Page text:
In recent months, the 73-year-old Pillsbury’s views have become increasingly influential in the Trump administration, where top policymakers have welcomed an intellectual framework that channels Trump’s instinctive animosity towards the rising Asian power.
His core argument is that China’s communist leaders have lulled the U.S. into complacency as they plot to overtake American hegemony by 2049. Even worse, he argues that China has been tricking the U.S. into hastening its own demise by stealing scientific and military secrets under the guise of cooperation.
“We need a strategy to prevent losing our world leadership,” he told POLITICO in an interview. He also predicted that Xi would not make major concessions in Argentina this weekend. “I don’t expect a breakthrough,” he said. “President Trump wants reciprocity and much better treatment of America.”
Appearing on Fox News last month, China’s ambassador to Washington sniffed that he “would not recommend” Pillsbury’s book. But some of Washington’s most powerful people are passing it around. Those who have read the tome include Kushner, Ross and Defense Secretary Jim Mattis, who brought along a copy on his June trip to China, according to a person briefed by a participant in the trip.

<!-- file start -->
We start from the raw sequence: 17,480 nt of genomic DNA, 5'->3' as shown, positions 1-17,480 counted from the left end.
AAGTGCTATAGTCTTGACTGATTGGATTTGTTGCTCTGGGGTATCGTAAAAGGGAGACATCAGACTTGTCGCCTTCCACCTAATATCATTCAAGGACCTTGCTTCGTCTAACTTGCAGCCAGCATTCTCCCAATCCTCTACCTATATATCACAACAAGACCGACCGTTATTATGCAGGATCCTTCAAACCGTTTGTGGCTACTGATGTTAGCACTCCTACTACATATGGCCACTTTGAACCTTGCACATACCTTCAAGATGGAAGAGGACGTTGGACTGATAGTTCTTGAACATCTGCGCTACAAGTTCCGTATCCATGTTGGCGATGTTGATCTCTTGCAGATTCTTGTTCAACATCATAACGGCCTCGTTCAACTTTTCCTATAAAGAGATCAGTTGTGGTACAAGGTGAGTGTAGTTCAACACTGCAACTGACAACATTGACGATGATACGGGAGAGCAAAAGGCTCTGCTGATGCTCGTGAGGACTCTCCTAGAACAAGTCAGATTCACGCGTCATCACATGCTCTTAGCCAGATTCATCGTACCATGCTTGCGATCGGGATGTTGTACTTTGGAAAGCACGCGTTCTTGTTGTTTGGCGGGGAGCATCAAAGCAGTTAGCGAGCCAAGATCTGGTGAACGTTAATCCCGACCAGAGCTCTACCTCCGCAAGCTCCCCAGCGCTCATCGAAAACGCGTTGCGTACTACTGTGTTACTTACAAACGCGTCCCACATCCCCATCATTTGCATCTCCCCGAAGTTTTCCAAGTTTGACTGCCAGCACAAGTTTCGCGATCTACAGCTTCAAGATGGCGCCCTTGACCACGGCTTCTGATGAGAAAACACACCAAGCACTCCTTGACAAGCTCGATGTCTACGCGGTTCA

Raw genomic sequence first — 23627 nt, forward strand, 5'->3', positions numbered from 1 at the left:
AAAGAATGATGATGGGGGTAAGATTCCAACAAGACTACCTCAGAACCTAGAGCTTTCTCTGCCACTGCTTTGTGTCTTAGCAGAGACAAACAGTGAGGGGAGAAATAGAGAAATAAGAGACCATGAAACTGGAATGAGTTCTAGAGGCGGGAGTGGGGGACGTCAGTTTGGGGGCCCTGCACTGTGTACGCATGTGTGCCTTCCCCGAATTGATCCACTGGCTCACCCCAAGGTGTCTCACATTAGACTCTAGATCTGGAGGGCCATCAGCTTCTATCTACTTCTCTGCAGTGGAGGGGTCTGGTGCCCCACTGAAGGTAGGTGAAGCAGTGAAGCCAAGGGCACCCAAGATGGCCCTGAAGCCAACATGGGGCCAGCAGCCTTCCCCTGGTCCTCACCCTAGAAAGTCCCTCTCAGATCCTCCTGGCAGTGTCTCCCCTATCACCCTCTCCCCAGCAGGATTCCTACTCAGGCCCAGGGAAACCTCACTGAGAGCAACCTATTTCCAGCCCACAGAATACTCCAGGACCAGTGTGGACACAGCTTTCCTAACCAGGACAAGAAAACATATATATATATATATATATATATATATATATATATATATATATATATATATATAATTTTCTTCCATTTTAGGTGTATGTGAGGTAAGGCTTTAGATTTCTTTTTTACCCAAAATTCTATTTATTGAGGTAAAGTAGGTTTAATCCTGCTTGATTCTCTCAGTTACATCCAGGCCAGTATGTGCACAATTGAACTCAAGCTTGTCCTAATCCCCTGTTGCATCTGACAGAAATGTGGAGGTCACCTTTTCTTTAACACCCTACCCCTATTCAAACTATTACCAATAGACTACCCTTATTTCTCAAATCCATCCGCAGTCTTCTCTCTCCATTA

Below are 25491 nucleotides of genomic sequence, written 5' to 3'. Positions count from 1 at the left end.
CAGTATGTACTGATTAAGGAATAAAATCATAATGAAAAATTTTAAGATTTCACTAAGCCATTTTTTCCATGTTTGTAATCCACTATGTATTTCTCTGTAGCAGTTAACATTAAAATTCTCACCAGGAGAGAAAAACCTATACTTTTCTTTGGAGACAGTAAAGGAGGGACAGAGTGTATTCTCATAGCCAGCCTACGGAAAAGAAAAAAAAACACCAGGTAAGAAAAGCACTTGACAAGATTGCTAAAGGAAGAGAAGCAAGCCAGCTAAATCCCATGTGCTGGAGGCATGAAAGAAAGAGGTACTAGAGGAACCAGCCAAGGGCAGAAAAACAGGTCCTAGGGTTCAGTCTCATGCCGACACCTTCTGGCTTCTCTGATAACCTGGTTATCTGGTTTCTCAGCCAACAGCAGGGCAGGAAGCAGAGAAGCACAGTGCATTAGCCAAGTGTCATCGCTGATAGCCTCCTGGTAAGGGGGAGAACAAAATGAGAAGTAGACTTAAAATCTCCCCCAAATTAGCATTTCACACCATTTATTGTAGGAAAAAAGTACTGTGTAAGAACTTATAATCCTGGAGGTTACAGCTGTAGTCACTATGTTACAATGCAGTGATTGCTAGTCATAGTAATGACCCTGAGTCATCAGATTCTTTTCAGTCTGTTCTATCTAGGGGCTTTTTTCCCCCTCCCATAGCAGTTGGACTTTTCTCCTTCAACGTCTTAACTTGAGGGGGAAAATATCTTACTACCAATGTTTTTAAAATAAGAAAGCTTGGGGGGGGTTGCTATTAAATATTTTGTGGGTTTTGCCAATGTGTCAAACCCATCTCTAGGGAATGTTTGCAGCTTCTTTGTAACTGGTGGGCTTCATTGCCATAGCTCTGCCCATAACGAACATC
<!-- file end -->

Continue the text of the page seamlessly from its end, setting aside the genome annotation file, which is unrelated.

Pence, meanwhile, quoted from the book in a bellicose October speech at the Hudson Institute, where Pillsbury is director of the China program. His remarks denounced a litany of China’s military, economic and human rights offenses and boasted that, after decades of weakness, the U.S. “has taken decisive action to respond to China.” Beijing branded the remarks, on which Pillsbury provided input, as “ridiculous.”
Pillsbury’s growing influence has delighted China hawks, while alarming advocates of comity with Beijing. Some respected China experts have called his writings “shoddy” and infected by paranoid notions of Chinese malevolence.